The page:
Macao Travel News

LRT elevated railway opens in Taipa, connecting transport hubs and tourism attractions

The Macao SAR Government expects the LRT’s passenger volume to be about 20,000 a day

The first stretch of the Macao Light Rapid Transit (LRT) elevated railway is now open, meaning swifter journeys for visitors to Cotai and elsewhere on the island of Taipa.

Macao’s new public transport infrastructure is 9.3-km long and connects 11 stations. Among them are stops serving important transport hubs – Macau International Airport, the Taipa Ferry Terminal, and the Lotus Bridge checkpoint with Hengqin – and tourism hotspots such as Taipa Village, the Macau Jockey Club, and the integrated resorts in Cotai district.

From west to east, the stations are Ocean, Jockey Club, Stadium, Pai Kok, Cotai West, Lotus Checkpoint, East Asian Games, Cotai East, MUST, Airport and Taipa Ferry Terminal. A journey from end to end takes about 25 minutes.

The trains run at intervals of 5 to 10 minutes from 6:30 a.m. to 11:15 p.m. from Mondays to Thursdays, and from 6:30 a.m. to 11:59 p.m. from Fridays to Sundays and on public holidays.

An adult ticket costs MOP6 for a journey of up to three stops, MOP8 for a journey of up to six stops and MOP10 for a journey of up to 10 stops. Concession fares are available for children, the elderly and the disabled, and for people using electronic prepaid cards.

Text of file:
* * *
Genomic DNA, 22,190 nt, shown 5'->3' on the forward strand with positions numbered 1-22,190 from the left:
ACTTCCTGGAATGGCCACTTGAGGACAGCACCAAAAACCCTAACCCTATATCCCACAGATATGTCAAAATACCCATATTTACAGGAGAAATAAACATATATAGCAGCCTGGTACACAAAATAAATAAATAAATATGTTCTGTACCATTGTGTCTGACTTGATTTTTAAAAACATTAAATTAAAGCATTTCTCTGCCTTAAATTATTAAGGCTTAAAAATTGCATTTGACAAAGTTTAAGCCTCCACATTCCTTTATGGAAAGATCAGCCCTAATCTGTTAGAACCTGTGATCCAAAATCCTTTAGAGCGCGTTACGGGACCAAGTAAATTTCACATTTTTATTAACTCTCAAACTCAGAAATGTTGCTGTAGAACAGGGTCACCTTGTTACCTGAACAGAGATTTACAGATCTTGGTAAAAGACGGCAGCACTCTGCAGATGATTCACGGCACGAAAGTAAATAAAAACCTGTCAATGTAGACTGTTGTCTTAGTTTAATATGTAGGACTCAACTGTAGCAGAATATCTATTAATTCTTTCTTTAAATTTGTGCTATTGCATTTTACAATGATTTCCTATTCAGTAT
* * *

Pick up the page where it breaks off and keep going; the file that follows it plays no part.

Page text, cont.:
The first train service departed from the Taipa Ferry Terminal station at 3:33 p.m. on 10 December 2019. In its first week of operation, the LRT carried 215,800 passengers. The Macao SAR Government expects the LRT’s passenger volume to be about 20,000 a day.

The trains, each comprising between two and four coaches, have no driver, starting and stopping automatically. The rolling stock runs on pneumatic tyres along concrete tracks, so the passengers feel little vibration and any noise can be kept to a minimum. Each of the coaches can carry 100 passengers, meaning the longer trains can carry 400 people.

The Macao SAR Government has plans to extend the railway to serve the Macao Peninsula and more. The lower deck of the Sai Van Bridge will eventually carry the railway to Barra in the south of the peninsula.